Since we started the residential switching service we’ve heard this question over and over again:
‘what do these lines on my Comed bill mean?’
We heard it from our small commercial clients and we could answer their questions individually. But we realized it would be best to provide our residential customers a detailed explanation. Call it our “Comed bill reference guide’. It’s also on the Comed site but we’ve used simple English (where possible) so you can also become an expert on these things…It’s a bit long but should provide you all you need.
Starting from the left side of the Sample Bill:
Your Usage Profile (13-month usage) Total KWh – Chart showing how much electricity you used in the last month.
Electricity Usage – The chart (above) shown in numbers.
KwH (Kilowatt per hour) – Is the standard measure of electricity used (think of it like miles per gallon)
Account Number – A unique customer identification number (just like you have one for your bank account)
Service Address – If the electricity is for your home then it’s your home address. If it’s for your business then it’s your business address.
Phone Number – Primary phone number provided by customer
Issue Date – Date bill was created.
Previous Balance – Previous bill amount
Total Payments – A summary of payments received since the last bill. It’s zero if you paid your bill, negative if you didn’t.
Amount Due/Due Date – Amount you owe the electricity company and when the payment sis due
Meter Number – Customer’s unique meter identification number (some customers, mainly businesses, have multiple meters)
Load Type – Type of service rendered – all residential customers are general service. For the commercial segment there are different types (more details in next blog post)
Meter Reading Type
- Actual – usage data from your meter when Comed have come out and read your meter.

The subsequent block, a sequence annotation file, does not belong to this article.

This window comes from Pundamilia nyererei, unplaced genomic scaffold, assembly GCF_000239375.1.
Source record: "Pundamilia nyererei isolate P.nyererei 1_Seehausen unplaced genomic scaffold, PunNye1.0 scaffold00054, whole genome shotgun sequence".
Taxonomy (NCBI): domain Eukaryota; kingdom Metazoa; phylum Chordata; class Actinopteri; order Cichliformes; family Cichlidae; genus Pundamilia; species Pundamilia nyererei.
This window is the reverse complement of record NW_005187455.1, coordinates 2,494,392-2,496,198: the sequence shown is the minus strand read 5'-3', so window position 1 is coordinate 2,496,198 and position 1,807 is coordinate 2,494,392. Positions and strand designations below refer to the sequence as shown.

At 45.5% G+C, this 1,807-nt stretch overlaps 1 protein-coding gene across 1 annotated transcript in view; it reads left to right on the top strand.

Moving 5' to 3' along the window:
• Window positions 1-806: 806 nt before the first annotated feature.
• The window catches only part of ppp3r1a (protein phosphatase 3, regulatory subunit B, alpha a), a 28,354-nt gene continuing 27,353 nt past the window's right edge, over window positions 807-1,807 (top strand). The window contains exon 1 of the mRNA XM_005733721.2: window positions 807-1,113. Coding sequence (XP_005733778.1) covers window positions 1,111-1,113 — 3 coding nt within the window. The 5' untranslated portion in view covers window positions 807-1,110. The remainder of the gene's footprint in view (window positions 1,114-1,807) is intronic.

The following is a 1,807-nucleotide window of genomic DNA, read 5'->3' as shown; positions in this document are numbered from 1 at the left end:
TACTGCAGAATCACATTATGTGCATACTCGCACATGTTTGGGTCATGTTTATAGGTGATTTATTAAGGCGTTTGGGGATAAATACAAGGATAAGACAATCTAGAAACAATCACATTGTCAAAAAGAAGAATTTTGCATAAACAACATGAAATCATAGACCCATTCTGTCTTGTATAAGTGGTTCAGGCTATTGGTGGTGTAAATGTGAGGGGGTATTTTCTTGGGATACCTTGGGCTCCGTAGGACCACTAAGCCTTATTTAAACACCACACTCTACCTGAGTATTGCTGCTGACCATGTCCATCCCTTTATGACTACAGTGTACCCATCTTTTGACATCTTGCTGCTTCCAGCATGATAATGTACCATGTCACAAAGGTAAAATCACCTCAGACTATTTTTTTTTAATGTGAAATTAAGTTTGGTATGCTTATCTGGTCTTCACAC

- Customer – usage data from the meter when you’ve read your meter yourself.
- Estimated – estimated usage data based on your historical usage (that chart above)
Multiplier X – A factor applied to usage readings for certain kinds of meters to accurately determine usage. Comed determines this mystery X number
Usage – The difference between what you used before, what your meter reads now multiplied by the ‘X’ that applies to your meter type (measured in KwH)
Customer Rate – Your service classification (similar to how much you’re charged based on your ‘phone plan’)
Electricity Supply Charge – A charge for electricity provided during the billing period. NOTE: THIS IS WHAT CHANGES WHEN YOU SWITCH TO A NEW SUPPLIER!!!
Transmission Services Charge – A ‘toll’ charge for transmission system cost during the billing period.
Purchased Electricity Adjustment – A charge or credit to ‘true-up’ the cost of electricity supplied. It’s for balancing the books.
Customer Charge – A monthly charge to recover part of Comed’s cost.
Standard Metering Charge – A charge for the cost of the meter, meter reading and other metering services.
Distribution Facilities Charge – Another ‘toll’ charge for costs incurred by the electricity provider for delivering electricity to you.
Smart Meter Program – An approved pilot to evaluate smart meter technology
Environmental Cost Recovery Adjustment – A charge or credit related to the recovery of certain environmental cleanup costs.
Energy Efficiency Program – A charge to fund the smart ideas portfolio of energy efficiency incentives mandated by law.
Franchise Cost – A fee to recover costs related to the franchise agreement between the electricity supplier and the customer’s municipality.
State Tax – A state or local tax levied upon customers
Message Center – marketing and account specific messages placed on the bill. We’re hoping to get some more information on here for you.
And that’s it (long I know). Your reference guide for when you’re not quite sure what is going on with your bill.
Let us know what you think, does it make sense?
- It’s not that easy being deregulated . . . (texasvox.org)
- Residential Customers can now Switch From COMED in Illinois! (power2switch.wordpress.com)
- ComEd Gets Some ComPetition (chicagoist.com)